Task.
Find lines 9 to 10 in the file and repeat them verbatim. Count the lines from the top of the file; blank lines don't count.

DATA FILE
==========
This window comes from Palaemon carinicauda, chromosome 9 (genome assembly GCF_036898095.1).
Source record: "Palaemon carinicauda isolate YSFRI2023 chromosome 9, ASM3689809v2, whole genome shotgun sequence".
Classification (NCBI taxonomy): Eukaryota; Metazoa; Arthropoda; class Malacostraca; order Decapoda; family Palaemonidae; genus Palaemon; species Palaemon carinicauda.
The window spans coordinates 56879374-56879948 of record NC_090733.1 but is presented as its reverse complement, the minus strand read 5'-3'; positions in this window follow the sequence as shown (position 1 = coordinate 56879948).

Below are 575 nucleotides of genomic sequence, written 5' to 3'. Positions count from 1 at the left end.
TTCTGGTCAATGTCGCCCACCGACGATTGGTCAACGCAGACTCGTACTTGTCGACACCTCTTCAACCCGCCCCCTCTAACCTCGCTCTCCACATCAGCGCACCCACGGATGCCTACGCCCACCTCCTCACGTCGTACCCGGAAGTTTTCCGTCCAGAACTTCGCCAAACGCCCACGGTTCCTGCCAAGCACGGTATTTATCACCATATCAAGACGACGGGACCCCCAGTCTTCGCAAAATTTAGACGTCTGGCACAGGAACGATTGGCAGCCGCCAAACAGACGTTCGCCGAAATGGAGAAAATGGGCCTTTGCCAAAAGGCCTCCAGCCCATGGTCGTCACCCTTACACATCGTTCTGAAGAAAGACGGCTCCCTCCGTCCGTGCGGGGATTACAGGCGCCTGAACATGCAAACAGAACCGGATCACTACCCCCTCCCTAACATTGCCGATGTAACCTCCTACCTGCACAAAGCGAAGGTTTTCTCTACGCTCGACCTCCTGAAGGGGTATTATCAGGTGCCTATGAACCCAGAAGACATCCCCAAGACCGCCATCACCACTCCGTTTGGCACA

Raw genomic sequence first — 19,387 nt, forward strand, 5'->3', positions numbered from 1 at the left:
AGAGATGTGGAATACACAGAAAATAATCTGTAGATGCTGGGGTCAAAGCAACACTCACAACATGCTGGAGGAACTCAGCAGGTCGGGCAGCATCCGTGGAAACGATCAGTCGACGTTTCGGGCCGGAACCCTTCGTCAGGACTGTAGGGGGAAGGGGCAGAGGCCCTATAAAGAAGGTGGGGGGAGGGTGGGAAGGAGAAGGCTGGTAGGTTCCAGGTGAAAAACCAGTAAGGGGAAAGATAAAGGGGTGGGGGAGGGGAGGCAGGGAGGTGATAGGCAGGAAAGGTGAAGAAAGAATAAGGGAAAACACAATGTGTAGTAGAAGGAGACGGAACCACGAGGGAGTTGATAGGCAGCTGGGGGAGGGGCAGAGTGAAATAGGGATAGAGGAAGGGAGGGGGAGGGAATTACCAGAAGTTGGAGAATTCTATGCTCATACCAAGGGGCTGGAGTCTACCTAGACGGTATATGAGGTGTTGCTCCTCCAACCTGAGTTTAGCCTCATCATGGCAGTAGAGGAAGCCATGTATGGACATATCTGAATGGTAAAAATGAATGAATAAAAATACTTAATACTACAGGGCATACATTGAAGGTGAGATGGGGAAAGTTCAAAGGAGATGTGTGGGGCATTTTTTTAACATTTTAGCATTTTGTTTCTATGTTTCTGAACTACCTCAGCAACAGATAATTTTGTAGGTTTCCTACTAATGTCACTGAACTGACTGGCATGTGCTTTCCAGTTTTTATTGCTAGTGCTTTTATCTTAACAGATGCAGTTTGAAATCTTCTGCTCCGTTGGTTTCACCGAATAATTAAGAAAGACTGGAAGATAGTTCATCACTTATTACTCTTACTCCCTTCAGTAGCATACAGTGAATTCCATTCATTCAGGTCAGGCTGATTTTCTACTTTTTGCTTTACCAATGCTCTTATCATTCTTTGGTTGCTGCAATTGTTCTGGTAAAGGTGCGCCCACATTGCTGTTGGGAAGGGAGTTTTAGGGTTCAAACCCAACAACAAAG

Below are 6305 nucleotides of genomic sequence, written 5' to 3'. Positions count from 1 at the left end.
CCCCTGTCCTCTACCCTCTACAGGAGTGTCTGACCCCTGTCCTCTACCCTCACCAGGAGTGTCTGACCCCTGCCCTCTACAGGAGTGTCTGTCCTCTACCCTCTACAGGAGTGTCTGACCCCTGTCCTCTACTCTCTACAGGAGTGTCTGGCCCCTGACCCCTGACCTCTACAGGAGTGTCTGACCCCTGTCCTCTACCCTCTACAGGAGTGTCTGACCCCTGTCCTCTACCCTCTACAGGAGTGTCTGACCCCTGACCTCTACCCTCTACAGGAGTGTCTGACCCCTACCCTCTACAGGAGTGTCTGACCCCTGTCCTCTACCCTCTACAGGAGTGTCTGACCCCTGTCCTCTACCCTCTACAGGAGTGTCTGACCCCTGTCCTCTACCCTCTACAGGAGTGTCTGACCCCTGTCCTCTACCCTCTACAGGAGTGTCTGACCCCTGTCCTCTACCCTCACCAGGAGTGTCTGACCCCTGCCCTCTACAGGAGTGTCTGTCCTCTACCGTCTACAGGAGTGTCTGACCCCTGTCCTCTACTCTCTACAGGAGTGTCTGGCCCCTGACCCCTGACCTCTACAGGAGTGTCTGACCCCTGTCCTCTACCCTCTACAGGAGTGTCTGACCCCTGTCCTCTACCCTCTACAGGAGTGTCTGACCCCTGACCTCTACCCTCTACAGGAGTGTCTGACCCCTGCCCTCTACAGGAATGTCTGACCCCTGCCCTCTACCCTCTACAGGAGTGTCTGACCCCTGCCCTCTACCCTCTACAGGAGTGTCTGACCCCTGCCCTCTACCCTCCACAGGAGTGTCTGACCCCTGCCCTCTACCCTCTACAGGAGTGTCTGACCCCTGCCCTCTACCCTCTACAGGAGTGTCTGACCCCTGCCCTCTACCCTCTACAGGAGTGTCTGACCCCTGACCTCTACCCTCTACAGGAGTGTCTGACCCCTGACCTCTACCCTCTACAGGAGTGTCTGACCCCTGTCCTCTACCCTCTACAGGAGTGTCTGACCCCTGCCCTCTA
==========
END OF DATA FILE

Below are 6305 nucleotides of genomic sequence, written 5' to 3'. Positions count from 1 at the left end.
CCCCTGTCCTCTACCCTCTACAGGAGTGTCTGACCCCTGTCCTCTACCCTCACCAGGAGTGTCTGACCCCTGCCCTCTACAGGAGTGTCTGTCCTCTACCCTCTACAGGAGTGTCTGACCCCTGTCCTCTACTCTCTACAGGAGTGTCTGGCCCCTGACCCCTGACCTCTACAGGAGTGTCTGACCCCTGTCCTCTACCCTCTACAGGAGTGTCTGACCCCTGTCCTCTACCCTCTACAGGAGTGTCTGACCCCTGACCTCTACCCTCTACAGGAGTGTCTGACCCCTACCCTCTACAGGAGTGTCTGACCCCTGTCCTCTACCCTCTACAGGAGTGTCTGACCCCTGTCCTCTACCCTCTACAGGAGTGTCTGACCCCTGTCCTCTACCCTCTACAGGAGTGTCTGACCCCTGTCCTCTACCCTCTACAGGAGTGTCTGACCCCTGTCCTCTACCCTCACCAGGAGTGTCTGACCCCTGCCCTCTACAGGAGTGTCTGTCCTCTACCGTCTACAGGAGTGTCTGACCCCTGTCCTCTACTCTCTACAGGAGTGTCTGGCCCCTGACCCCTGACCTCTACAGGAGTGTCTGACCCCTGTCCTCTACCCTCTACAGGAGTGTCTGACCCCTGTCCTCTACCCTCTACAGGAGTGTCTGACCCCTGACCTCTACCCTCTACAGGAGTGTCTGACCCCTGCCCTCTACAGGAATGTCTGACCCCTGCCCTCTACCCTCTACAGGAGTGTCTGACCCCTGCCCTCTACCCTCTACAGGAGTGTCTGACCCCTGCCCTCTACCCTCCACAGGAGTGTCTGACCCCTGCCCTCTACCCTCTACAGGAGTGTCTGACCCCTGCCCTCTACCCTCTACAGGAGTGTCTGACCCCTGCCCTCTACCCTCTACAGGAGTGTCTGACCCCTGACCTCTACCCTCTACAGGAGTGTCTGACCCCTGACCTCTACCCTCTACAGGAGTGTCTGACCCCTGTCCTCTACCCTCTACAGGAGTGTCTGACCCCTGCCCTCTA